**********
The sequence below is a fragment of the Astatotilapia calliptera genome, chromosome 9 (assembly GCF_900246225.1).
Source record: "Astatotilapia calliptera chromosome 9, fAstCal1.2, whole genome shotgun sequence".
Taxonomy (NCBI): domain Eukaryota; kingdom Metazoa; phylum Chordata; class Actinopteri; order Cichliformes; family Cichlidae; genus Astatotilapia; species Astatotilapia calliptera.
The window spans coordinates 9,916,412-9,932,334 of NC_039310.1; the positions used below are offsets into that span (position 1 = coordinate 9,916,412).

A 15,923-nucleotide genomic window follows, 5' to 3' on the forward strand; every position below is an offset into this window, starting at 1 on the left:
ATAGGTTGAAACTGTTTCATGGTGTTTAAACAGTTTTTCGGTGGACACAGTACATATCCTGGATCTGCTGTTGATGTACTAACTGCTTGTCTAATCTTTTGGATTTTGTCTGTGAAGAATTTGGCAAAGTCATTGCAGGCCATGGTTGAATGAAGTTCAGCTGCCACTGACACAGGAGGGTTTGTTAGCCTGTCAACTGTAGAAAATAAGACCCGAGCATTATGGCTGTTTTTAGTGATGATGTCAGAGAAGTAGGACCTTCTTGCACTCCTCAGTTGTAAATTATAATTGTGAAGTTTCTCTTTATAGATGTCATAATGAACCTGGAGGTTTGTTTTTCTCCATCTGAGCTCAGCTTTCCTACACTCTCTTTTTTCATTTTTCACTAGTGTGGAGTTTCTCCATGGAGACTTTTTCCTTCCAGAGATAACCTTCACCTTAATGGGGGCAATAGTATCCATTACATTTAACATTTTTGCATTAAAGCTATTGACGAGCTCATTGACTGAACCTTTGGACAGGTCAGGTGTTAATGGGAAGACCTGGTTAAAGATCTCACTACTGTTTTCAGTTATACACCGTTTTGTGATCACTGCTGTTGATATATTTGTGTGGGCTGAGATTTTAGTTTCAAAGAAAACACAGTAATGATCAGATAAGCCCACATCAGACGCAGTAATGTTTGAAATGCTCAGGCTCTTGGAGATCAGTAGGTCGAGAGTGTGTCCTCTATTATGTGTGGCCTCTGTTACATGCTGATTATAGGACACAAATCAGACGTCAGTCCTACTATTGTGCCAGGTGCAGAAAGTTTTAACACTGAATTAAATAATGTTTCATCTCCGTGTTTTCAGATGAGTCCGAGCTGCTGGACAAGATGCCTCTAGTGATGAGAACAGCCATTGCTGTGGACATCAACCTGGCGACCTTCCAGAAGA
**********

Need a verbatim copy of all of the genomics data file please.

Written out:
The sequence below is a fragment of the Astatotilapia calliptera genome, chromosome 9 (assembly GCF_900246225.1).
Source record: "Astatotilapia calliptera chromosome 9, fAstCal1.2, whole genome shotgun sequence".
Taxonomy (NCBI): domain Eukaryota; kingdom Metazoa; phylum Chordata; class Actinopteri; order Cichliformes; family Cichlidae; genus Astatotilapia; species Astatotilapia calliptera.
The window spans coordinates 9,916,412-9,932,334 of NC_039310.1; the positions used below are offsets into that span (position 1 = coordinate 9,916,412).

A 15,923-nucleotide genomic window follows, 5' to 3' on the forward strand; every position below is an offset into this window, starting at 1 on the left:
ATAGGTTGAAACTGTTTCATGGTGTTTAAACAGTTTTTCGGTGGACACAGTACATATCCTGGATCTGCTGTTGATGTACTAACTGCTTGTCTAATCTTTTGGATTTTGTCTGTGAAGAATTTGGCAAAGTCATTGCAGGCCATGGTTGAATGAAGTTCAGCTGCCACTGACACAGGAGGGTTTGTTAGCCTGTCAACTGTAGAAAATAAGACCCGAGCATTATGGCTGTTTTTAGTGATGATGTCAGAGAAGTAGGACCTTCTTGCACTCCTCAGTTGTAAATTATAATTGTGAAGTTTCTCTTTATAGATGTCATAATGAACCTGGAGGTTTGTTTTTCTCCATCTGAGCTCAGCTTTCCTACACTCTCTTTTTTCATTTTTCACTAGTGTGGAGTTTCTCCATGGAGACTTTTTCCTTCCAGAGATAACCTTCACCTTAATGGGGGCAATAGTATCCATTACATTTAACATTTTTGCATTAAAGCTATTGACGAGCTCATTGACTGAACCTTTGGACAGGTCAGGTGTTAATGGGAAGACCTGGTTAAAGATCTCACTACTGTTTTCAGTTATACACCGTTTTGTGATCACTGCTGTTGATATATTTGTGTGGGCTGAGATTTTAGTTTCAAAGAAAACACAGTAATGATCAGATAAGCCCACATCAGACGCAGTAATGTTTGAAATGCTCAGGCTCTTGGAGATCAGTAGGTCGAGAGTGTGTCCTCTATTATGTGTGGCCTCTGTTACATGCTGATTATAGGACACAAATCAGACGTCAGTCCTACTATTGTGCCAGGTGCAGAAAGTTTTAACACTGAATTAAATAATGTTTCATCTCCGTGTTTTCAGATGAGTCCGAGCTGCTGGACAAGATGCCTCTAGTGATGAGAACAGCCATTGCTGTGGACATCAACCTGGCGACCTTCCAGAAGA